by Nancy Stohlman
She feared her husband’s death. Though perfectly healthy now, he was sixteen years her senior, and simple math made it apparent he was going to leave her well before she was ready. The idea was so terrifying that she secretly wished to die first. “When I die, will you name a park bench after me?” she would ask him on random occasions, or, “If I die first, will you marry again?” And he would look at her gently and say, “Baby, when you die, I’ll already be long gone.”
She became so obsessed with this preordained tragedy and the dreaded, empty future without him that she began to secretly collect pieces of him:—silvery hairs left tangled in the comforter, bits of skin left as dust on the mantle, the crusted toothpaste scraped from the toothbrush, the remnants of wadded up toilet paper from the garbage, stubble wiped from the razor. Each year her collection grew larger.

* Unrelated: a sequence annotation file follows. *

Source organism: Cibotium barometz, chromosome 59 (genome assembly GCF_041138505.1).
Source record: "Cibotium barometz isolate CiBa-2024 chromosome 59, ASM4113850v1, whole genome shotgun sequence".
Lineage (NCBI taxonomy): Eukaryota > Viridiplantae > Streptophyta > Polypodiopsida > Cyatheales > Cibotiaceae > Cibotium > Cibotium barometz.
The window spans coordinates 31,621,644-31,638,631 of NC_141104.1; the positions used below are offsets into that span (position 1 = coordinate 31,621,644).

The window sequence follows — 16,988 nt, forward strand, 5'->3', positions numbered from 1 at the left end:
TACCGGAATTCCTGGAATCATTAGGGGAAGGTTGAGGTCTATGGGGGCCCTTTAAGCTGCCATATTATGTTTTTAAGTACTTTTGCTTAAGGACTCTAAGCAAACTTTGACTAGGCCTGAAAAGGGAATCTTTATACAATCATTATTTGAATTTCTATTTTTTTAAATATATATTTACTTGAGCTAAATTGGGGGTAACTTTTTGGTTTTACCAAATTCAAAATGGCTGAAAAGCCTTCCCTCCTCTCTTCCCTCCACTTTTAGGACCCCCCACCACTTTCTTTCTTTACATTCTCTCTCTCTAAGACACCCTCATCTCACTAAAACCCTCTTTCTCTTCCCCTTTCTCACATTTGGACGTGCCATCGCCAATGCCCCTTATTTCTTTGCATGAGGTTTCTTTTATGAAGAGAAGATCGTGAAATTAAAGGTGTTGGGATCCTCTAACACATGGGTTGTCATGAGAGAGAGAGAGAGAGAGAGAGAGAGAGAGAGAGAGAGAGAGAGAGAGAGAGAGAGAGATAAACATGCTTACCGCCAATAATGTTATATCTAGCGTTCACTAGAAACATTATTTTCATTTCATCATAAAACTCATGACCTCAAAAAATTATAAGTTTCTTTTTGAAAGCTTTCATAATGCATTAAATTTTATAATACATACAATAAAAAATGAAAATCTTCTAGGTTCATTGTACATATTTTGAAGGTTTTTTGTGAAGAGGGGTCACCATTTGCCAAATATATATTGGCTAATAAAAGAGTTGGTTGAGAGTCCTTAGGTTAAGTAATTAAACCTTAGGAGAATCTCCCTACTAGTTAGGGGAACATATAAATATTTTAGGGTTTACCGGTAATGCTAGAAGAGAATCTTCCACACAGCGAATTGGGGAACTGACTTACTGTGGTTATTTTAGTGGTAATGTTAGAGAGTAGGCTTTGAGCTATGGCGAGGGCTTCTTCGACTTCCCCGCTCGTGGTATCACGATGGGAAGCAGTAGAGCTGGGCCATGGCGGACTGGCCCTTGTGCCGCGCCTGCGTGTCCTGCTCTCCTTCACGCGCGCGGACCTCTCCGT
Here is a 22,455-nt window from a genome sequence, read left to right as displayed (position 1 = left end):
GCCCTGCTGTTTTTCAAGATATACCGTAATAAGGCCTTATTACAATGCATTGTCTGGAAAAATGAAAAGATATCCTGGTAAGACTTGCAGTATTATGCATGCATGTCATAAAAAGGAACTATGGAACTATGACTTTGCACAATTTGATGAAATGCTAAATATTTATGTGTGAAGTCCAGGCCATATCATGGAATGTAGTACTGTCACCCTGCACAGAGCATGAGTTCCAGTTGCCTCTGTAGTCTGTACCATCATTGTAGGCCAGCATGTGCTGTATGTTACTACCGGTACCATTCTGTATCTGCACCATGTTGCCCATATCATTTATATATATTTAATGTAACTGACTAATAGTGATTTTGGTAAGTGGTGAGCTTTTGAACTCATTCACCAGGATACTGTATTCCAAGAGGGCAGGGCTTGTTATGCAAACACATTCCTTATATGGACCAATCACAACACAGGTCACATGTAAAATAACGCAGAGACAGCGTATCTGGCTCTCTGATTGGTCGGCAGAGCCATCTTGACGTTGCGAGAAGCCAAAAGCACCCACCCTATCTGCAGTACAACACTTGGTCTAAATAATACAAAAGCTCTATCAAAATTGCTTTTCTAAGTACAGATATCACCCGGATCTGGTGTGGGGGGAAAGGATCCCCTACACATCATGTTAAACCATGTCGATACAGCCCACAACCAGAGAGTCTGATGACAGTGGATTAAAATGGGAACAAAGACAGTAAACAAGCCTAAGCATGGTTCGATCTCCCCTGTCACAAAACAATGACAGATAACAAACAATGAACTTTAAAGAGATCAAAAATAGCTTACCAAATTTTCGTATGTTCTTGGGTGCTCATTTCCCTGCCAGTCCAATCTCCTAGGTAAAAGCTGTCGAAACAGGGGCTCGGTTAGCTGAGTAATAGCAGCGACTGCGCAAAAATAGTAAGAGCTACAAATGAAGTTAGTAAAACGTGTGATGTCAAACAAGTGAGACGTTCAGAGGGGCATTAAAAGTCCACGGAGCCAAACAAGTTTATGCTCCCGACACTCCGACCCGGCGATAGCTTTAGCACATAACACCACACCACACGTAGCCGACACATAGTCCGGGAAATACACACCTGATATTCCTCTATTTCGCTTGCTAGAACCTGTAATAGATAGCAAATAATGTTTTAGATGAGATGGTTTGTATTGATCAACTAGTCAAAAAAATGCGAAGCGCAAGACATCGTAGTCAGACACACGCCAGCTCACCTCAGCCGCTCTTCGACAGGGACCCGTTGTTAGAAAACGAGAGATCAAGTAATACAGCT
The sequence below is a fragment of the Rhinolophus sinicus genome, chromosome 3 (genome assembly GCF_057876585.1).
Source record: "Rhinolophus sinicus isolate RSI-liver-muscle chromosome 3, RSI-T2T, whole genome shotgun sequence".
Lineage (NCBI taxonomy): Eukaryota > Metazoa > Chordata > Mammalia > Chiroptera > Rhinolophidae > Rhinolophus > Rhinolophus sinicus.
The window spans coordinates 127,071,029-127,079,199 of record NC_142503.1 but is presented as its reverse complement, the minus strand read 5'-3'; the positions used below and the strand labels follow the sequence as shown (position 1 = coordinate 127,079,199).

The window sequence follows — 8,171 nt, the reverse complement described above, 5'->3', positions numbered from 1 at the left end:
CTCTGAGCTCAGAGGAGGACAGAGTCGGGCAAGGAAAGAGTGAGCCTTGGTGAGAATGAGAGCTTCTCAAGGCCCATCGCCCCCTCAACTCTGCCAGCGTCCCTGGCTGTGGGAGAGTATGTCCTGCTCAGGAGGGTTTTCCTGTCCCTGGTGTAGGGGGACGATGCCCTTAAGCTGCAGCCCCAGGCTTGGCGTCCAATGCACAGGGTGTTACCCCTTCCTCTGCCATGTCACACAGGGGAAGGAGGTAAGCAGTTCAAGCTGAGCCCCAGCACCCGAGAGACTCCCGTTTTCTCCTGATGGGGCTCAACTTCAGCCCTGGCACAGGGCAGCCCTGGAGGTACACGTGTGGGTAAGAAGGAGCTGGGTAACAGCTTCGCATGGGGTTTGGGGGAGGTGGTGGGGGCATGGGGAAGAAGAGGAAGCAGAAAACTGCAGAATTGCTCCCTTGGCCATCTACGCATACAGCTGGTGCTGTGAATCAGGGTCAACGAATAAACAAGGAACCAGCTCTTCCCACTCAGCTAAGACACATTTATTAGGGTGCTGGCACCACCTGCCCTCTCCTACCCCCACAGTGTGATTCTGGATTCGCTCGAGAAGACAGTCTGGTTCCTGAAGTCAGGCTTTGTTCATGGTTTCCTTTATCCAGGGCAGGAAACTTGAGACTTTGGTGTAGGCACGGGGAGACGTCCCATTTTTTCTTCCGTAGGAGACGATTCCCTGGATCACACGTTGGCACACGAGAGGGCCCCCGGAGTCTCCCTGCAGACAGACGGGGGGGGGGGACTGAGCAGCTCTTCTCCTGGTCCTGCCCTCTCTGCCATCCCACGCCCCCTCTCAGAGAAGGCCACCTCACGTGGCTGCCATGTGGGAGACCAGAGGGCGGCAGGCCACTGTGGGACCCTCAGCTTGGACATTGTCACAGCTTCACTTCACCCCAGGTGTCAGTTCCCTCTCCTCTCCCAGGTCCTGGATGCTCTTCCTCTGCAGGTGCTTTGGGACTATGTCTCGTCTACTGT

On the day it happened she was ready; using the surfeit of collected pieces from her dead husband she immediately constructed him again. In this way she was able to avoid even a single morning of the terror she had feared.
Her new husband was identical to the old; he fit so perfectly into the space left behind that she soon forgot there had ever been a breech. He came with all the idiosyncrasies of the other, all the habits good and bad. They were so identical, in fact, she began to wonder: Could I alter just a few tiny things? It would be just as easy to make him throw his yogurt containers in the garbage, for instance. Soon her new husband was doing things he’d never done in real life:—not falling asleep with all the lights on, spooning with her endlessly all night long, brushing out her hair, reading side by side with her in bed, vacuuming the stairs, ignoring his collection of spaghetti westerns. He was perfect, she thought one morning while he frothed a perfect cappuccino with perfect poached eggs. It was only then that the loneliness she had been avoiding finally found her.
Published in Flash 101: Surviving the Fiction Apocalypse, click here to learn more.